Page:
Prosecutors seek death penalty against Fil-Am in Las Vegas

By Bev Llorente, ABS-CBN North America Bureau

August 19, 2014

LAS VEGAS – A 24-year-old Filipino, Ralph Macky Simon Jeremias, could lose his life if prosecutors are successful in seeking the death penalty against him.

Jeremias is due back in court on October to face the grand jury on charges that include conspiracy to commit robbery, burglary, and first-degree murder with a deadly weapon.

On June 8, 2009, Paul Stephens and Brian Hudson were found shot to death in an apartment complex by a friend.

According to the police report, both victims were selling large quantities of marijuana and were keeping large amounts of cash inside their apartment.

A parent of one of the victims reported fraudulent transactions using his credit card.

Detectives were advised that purchases were made at gas stations, bars, and casinos – and cash withdrawals were even attempted.

Based on surveillance videos, investigators learned and verified the identity of those who used the credit card – Jeremias was one of those suspected.

Ivan Rios and Carlos Zapata were identified as the other suspects.

Jeremias reportedly admitted to buying drugs from one of the victims. He claimed that he found the door to one of the victim’s apartments unlocked and found both Stephen and Hudson on the floor. He then took a large amount of marijuana from one of the kitchen cabinets and stole their wallets and credit cards.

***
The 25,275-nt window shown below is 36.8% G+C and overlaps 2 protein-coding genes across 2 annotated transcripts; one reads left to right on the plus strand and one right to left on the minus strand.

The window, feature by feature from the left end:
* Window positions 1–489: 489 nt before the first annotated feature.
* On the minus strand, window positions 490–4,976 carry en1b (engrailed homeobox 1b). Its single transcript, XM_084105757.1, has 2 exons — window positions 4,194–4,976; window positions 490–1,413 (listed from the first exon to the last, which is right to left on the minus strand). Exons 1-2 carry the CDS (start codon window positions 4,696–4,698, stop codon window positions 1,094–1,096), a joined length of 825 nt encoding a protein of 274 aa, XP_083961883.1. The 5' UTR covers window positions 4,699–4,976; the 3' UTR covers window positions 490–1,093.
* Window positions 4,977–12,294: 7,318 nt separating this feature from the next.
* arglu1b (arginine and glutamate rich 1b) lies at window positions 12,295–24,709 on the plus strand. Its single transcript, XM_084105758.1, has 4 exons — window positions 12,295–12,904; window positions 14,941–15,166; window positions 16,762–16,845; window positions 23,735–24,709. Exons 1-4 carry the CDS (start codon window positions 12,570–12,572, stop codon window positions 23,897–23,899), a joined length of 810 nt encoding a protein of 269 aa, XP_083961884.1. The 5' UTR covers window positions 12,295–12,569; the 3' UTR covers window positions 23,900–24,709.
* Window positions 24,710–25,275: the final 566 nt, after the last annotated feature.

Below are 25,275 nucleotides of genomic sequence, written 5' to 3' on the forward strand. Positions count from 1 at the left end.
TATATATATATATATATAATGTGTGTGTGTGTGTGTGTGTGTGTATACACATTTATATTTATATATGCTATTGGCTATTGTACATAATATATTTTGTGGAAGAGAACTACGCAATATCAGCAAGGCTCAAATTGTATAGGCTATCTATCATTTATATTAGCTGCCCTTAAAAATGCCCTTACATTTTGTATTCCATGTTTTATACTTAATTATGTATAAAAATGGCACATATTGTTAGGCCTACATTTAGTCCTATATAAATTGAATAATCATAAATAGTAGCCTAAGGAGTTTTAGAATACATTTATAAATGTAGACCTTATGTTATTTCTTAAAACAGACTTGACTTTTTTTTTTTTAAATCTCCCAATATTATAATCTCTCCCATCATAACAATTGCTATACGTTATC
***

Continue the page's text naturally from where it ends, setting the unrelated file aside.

But Zapata, the other suspect, says Jeremias not only stole from the victims, but actually brought a gun in the apartment and shot them both.

Carlos Zapata pleaded guilty to two counts of second degree murder. He also pleaded guilty to one count of conspiracy to commit robbery, in connection with the deaths of Paul Stephens and Brian Hudson.

In 2012, a jury acquitted Rios, who faced two counts of murder and other charges.

But when it comes to Jeremias, Fil-Am criminal defense expert, Cesar Alase, says the jury will look at the circumstances surrounding the case. They will also look at Jeremias’ background – his upbringing, history with crime – in determining whether he should be given the death penalty or not.

“It’s up to the jury to decide whether the aggravating factors outweigh the mitigating factors,” said Almase. “As a defense attorney, the defense would try to do is show him to be more sympathetic person, and go into his life – and more than just this person who did this horrible crime – and make him more human and bring in more human elements to his story.”

Kababayans here say the family and the community need to watch out for warning signs when it comes to violent individuals.

“The first place you look at is the home,” said Rex Velasquez, a community leader, “Because if the home doesn’t recognize that one of their members has a problem like this, then the home doesn’t have the opportunity to fix the problem before it comes to this level.”

Jeremias has been held without bail at the Clark County Detention Center since he was arrested on June 24, 2009.

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